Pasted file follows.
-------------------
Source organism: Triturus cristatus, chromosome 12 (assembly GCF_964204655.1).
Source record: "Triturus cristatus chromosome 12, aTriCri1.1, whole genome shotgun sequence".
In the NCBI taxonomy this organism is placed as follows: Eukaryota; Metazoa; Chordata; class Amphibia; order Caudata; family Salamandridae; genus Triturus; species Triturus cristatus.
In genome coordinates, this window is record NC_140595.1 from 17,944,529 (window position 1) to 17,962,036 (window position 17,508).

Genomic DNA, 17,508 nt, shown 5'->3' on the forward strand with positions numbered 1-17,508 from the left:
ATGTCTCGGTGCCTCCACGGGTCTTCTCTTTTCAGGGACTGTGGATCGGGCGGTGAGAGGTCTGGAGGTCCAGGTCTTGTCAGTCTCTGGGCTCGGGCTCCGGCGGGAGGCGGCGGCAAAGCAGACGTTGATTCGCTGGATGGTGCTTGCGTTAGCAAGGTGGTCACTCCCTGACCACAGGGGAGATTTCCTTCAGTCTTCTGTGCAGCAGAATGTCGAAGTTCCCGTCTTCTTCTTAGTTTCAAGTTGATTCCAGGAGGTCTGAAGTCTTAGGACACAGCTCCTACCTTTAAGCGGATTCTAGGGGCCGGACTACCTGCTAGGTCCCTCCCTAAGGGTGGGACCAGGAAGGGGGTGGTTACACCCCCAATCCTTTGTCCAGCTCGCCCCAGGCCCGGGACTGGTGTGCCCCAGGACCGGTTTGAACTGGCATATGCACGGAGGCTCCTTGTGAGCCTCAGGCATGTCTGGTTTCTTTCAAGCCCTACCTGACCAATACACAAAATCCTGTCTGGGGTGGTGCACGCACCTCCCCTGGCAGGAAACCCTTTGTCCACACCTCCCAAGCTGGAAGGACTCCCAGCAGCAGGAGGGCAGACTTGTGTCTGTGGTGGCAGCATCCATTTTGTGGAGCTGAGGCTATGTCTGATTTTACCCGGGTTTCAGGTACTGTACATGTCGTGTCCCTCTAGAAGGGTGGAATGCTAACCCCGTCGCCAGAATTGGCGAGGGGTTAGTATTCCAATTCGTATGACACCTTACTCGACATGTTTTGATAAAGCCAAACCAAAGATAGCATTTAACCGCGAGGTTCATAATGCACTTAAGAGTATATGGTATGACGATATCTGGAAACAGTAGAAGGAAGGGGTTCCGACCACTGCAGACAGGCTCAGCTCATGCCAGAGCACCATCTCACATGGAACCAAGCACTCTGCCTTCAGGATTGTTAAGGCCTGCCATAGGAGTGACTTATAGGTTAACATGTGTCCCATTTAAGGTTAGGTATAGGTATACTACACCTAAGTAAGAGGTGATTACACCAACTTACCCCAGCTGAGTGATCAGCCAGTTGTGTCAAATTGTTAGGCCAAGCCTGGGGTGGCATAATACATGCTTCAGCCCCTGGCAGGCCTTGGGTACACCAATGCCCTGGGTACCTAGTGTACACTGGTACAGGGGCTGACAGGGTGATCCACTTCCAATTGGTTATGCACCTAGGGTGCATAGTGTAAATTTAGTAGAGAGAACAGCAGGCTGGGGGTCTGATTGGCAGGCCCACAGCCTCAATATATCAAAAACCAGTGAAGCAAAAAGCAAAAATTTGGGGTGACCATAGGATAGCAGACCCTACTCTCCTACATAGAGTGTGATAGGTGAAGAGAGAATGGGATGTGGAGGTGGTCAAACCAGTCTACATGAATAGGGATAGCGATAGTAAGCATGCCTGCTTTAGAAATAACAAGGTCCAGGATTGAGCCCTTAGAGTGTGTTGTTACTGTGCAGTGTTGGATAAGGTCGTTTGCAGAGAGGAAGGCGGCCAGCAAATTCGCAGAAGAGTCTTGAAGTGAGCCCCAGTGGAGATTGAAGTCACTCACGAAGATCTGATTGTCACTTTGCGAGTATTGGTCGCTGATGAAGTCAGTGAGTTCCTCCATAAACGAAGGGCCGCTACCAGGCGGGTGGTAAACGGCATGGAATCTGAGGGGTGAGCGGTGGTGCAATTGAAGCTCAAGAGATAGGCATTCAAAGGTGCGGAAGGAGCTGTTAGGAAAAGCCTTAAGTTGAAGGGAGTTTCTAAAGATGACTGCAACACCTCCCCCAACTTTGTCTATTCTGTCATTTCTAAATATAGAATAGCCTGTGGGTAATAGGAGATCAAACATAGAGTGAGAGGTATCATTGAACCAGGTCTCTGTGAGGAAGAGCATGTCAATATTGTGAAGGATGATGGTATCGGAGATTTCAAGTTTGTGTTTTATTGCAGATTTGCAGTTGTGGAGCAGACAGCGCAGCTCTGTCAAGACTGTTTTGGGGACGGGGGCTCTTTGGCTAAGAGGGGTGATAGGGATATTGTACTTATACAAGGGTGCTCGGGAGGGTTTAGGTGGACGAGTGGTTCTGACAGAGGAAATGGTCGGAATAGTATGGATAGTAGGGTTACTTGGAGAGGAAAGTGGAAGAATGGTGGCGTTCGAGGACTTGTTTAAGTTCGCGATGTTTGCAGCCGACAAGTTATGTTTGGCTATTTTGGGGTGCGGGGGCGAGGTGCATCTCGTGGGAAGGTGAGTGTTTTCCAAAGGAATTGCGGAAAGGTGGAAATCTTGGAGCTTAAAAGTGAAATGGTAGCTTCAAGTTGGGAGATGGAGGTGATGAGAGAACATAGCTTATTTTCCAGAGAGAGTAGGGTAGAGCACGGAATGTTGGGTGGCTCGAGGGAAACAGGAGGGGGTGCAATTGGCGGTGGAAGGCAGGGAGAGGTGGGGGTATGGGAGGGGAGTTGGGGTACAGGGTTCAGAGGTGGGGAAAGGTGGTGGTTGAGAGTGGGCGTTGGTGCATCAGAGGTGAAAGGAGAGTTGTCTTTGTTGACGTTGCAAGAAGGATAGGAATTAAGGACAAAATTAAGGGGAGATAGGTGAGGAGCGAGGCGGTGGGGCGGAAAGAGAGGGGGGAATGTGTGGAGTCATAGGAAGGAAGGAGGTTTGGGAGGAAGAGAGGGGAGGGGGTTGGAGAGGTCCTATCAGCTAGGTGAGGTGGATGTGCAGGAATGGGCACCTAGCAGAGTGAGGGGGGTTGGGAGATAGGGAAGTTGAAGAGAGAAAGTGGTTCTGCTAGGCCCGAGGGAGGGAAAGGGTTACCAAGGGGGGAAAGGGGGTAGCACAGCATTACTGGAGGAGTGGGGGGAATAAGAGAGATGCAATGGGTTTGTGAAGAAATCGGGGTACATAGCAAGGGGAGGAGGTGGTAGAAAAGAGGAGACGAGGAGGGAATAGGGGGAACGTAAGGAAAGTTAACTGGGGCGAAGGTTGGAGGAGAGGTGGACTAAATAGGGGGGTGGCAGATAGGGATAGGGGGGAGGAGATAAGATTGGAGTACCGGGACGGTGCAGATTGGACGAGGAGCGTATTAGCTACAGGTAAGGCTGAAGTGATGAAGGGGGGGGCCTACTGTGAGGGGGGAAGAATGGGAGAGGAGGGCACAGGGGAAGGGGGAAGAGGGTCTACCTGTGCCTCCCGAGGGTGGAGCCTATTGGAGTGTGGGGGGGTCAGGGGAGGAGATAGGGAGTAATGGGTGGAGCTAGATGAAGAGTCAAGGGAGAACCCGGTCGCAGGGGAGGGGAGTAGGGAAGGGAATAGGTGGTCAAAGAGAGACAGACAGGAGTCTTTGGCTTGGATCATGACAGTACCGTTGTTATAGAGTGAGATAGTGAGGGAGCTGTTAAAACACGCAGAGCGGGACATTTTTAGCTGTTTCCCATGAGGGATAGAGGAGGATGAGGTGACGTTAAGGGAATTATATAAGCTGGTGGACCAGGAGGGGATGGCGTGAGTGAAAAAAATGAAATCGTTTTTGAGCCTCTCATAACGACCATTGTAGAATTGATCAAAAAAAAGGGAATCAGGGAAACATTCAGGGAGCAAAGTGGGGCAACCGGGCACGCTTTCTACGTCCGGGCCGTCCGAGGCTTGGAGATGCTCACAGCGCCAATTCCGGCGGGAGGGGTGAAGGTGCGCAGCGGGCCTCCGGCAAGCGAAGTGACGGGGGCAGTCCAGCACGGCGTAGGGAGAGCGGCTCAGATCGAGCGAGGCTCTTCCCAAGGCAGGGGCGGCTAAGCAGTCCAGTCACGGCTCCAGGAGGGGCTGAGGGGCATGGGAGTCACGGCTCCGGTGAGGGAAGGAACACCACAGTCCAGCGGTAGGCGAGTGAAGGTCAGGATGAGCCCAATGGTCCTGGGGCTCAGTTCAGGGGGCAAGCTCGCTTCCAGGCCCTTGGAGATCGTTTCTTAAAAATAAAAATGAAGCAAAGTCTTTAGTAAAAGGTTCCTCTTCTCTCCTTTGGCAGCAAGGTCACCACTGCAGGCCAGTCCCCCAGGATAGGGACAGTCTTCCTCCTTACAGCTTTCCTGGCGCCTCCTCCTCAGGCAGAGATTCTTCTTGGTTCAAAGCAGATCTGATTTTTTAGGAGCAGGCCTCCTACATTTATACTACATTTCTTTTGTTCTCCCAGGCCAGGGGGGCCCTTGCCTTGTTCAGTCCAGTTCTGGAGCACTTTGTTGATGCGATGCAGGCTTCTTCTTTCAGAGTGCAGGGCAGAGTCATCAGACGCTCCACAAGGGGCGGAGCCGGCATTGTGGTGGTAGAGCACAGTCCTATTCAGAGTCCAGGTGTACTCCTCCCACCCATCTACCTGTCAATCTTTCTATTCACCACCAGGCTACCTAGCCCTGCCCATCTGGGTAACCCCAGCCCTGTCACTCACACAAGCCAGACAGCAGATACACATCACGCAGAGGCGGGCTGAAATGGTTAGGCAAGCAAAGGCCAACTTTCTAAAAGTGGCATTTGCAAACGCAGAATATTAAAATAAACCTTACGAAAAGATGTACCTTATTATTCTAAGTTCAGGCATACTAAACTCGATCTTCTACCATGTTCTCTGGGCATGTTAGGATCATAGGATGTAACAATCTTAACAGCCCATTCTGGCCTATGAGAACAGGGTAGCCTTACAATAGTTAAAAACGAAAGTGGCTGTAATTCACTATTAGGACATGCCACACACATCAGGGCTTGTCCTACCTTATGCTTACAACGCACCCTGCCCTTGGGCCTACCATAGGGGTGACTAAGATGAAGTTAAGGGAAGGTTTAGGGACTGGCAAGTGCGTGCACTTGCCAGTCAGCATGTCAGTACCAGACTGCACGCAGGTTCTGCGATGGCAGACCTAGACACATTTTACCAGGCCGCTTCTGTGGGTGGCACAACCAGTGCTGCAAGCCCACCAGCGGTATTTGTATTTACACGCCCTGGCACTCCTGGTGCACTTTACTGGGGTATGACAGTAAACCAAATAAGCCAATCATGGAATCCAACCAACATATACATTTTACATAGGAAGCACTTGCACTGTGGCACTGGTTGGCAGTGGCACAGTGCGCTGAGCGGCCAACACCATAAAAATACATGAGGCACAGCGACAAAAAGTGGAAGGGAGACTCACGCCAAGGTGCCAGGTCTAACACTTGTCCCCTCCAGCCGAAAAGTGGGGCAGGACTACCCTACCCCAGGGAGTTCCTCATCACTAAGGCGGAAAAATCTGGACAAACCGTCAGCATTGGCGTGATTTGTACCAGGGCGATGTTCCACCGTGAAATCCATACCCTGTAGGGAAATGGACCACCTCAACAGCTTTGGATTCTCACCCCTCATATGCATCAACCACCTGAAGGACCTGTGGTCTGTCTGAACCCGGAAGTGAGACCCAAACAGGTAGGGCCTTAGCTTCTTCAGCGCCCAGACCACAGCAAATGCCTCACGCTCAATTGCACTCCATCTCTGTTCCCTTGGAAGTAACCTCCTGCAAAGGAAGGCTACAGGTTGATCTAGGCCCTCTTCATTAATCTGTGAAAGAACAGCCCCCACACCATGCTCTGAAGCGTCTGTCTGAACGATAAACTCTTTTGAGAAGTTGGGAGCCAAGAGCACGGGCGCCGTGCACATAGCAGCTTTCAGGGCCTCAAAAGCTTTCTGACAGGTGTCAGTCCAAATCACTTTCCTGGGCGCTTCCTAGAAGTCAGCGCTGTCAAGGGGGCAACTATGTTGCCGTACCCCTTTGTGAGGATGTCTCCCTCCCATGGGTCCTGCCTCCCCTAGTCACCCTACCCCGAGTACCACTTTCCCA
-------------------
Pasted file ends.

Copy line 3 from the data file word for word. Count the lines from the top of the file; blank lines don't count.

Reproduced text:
In the NCBI taxonomy this organism is placed as follows: Eukaryota; Metazoa; Chordata; class Amphibia; order Caudata; family Salamandridae; genus Triturus; species Triturus cristatus.